Arabian Lilac and Little Ollie

Arabian lilac (Vitex trifolia 'Purpurea') Photo credit: Cristina Kaisserian / / CC BY-NC

Arabian lilac (Vitex trifolia ‘Purpurea’)
Photo credit: Cristina Kaisserian / / CC BY-NC

Strong and beautiful

Two memorable shrubs, Arabian lilac and dwarf olive, underappreciated in gardens and landscapes until the last year or two, are lately being planted with increasing frequency. A glance at these shrubs will cause even experienced plant watchers to stop in their tracks. Arabian lilac (Vitex trifolia purpurea “Fascination”) and dwarf olive (Olea europaea “Little Ollie”) may soon join that elite group of shrubs that never seem to fail, keeping company with privet (Ligustrum), India hawthorn (Rhaphiolepis), xylosma and mock orange (Pittosporum).
Arabian lilac is an airy, fast-growing woody plant for full- or partial-sun exposures. Planted from a five-gallon container, it grows to a height of 4 feet the first year and 8 feet the second. Unpruned, it may grow even taller and be treated as a small tree.
Most often, it is used as an informal hedge, in which capacity it is pruned hard in early spring. Since it flowers on the current season’s growth (in the manner of hibiscus, crape myrtle and hybrid roses) there is no concern about reduced flower production as a result of late pruning.
Arabian lilacs do manage to put forth small, pale-purple, hummingbird-attracting flower spikes in the summer, but these inflorescences are barely noticeable. The Arabian lilac’s main attraction is its leaves. They are green on top, purple underneath, fragrant and velvety to the touch.
Native to Australia, Arabian lilacs do not need watering more than once a week, will tolerate a freeze and will even grow in somewhat clay-ish soil where drainage is imperfect.
The dwarf olive “Little Ollie” grows slowly to a height of 6 feet. As opposed to the standard olive tree, ‘Little Ollie’ exhibits a dense growth habit. When first placed in the ground, its compact appearance and lush, deep-green foliage will remind you of Pittosporum Tobira “Wheeler’s Dwarf.” Because of its compactness, “Little Ollie” makes a fine container plant. In the garden, it is most often planted as a low to medium hedge and may be kept at any height between 18 inches and 6 feet.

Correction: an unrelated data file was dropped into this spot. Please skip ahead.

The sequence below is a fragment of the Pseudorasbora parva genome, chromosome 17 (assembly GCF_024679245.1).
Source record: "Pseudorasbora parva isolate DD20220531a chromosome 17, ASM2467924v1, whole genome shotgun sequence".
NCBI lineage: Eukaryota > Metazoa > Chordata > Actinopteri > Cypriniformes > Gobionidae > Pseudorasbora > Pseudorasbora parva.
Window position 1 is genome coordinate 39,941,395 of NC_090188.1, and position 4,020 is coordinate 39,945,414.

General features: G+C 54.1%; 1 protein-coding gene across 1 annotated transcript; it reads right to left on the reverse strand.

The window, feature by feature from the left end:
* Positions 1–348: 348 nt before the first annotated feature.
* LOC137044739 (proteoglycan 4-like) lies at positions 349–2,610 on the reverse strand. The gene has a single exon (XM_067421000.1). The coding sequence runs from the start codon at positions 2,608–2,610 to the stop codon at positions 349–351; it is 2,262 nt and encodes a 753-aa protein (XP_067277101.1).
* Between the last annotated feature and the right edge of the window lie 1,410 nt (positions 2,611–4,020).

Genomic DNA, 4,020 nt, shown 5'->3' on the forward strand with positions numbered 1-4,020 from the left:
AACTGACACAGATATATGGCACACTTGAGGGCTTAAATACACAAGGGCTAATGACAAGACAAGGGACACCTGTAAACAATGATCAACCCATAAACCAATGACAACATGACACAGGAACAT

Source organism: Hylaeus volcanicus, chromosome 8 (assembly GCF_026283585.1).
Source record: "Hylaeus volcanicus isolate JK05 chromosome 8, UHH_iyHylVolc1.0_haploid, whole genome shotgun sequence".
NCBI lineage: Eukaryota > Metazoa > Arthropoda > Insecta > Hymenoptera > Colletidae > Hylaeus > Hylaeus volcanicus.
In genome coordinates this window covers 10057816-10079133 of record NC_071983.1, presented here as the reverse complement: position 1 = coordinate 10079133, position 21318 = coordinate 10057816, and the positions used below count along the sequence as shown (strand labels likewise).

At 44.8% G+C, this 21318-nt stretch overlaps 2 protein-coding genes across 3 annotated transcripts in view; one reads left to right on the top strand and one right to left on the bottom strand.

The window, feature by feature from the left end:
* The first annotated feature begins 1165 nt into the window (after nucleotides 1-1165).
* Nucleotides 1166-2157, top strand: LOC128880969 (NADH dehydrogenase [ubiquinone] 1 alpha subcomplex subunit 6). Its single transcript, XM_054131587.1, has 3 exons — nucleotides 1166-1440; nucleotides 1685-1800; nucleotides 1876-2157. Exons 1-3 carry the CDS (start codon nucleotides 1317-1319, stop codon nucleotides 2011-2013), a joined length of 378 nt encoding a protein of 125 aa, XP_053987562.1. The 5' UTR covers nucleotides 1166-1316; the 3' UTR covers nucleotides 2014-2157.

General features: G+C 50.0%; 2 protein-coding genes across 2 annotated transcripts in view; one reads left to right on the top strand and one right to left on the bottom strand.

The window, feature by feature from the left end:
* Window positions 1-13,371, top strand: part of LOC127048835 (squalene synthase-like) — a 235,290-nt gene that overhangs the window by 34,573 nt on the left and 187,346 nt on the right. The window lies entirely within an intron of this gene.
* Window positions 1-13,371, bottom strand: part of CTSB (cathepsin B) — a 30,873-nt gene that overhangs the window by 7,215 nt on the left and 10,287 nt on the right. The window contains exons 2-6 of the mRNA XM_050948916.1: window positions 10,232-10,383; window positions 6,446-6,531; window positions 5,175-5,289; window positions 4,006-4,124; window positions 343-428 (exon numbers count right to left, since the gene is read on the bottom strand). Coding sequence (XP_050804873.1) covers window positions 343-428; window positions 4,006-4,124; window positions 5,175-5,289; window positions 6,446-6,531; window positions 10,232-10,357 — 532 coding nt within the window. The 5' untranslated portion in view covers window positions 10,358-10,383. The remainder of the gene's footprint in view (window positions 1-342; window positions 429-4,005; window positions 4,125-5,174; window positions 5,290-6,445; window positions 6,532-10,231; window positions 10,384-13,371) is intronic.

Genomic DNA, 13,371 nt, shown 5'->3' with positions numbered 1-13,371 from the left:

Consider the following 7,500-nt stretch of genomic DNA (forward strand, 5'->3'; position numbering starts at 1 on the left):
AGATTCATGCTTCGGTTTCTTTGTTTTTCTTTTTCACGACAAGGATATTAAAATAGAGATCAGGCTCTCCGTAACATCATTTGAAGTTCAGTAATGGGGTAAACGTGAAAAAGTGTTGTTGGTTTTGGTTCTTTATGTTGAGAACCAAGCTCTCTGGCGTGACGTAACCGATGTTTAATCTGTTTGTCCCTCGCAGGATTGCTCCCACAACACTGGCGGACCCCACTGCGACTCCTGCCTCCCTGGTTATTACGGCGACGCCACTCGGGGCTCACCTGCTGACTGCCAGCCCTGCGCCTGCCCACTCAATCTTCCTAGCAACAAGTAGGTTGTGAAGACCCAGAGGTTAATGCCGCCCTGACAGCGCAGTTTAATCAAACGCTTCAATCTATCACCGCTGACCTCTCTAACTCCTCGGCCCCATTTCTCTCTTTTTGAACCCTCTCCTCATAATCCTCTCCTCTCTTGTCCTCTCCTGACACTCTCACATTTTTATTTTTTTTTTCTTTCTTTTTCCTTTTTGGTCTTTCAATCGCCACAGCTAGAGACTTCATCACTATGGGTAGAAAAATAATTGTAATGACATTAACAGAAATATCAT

The recent fire came down into our back yard and our 7-foot oleander bushes, which we’ve had for 20 years, were pretty badly burned. Several of the bushes show damage at the bottom and about half of the branches are burned.
Other bushes have branches that are not discolored but are hanging limp. Is there anything we can do now to try and save these bushes?”
Barbara Garrett, Sylmar
There is really nothing you can do to save your plants other than wait. In general, burn-damaged plants should be treated in the manner of frost-damaged plants. Wait until spring before pruning, and leave limp branches alone. If you prune now, you may force out sensitive new growth that would be killed in a frost.
Assess the probability of your plants’ revival by the condition of their stems only. Complete defoliation may occur after a fire without long-lasting effects. On the other hand, if a stem’s outer tissue or bark is burned completely around at the base, it is probably dead. However, if as little as 10 percent of the stem’s circumference bark is intact, it may recover completely. The tissue immediately below the bark is known as the cambium, a layer of active cells that differentiate into xylem (for conducting water and minerals) and phloem (for translocation of leaf-manufactured sugar). This is the tissue that determines the viability of a stem or trunk. For example, the base of a tree trunk may be damaged nearly all the way around, but as long as a small strip of the bark, and the cambium layer below, is healthy from the ground up, the tree may still flourish. String trimmers, also called weed whips or weed eaters, that gardeners use to cut grass around tree trunks may have the adverse effect of killing a tree when the plastic string of the weed eater cuts into the cambium layer of the trunk.

Photo credit: Cristina Kaisserian / / CC BY-NC

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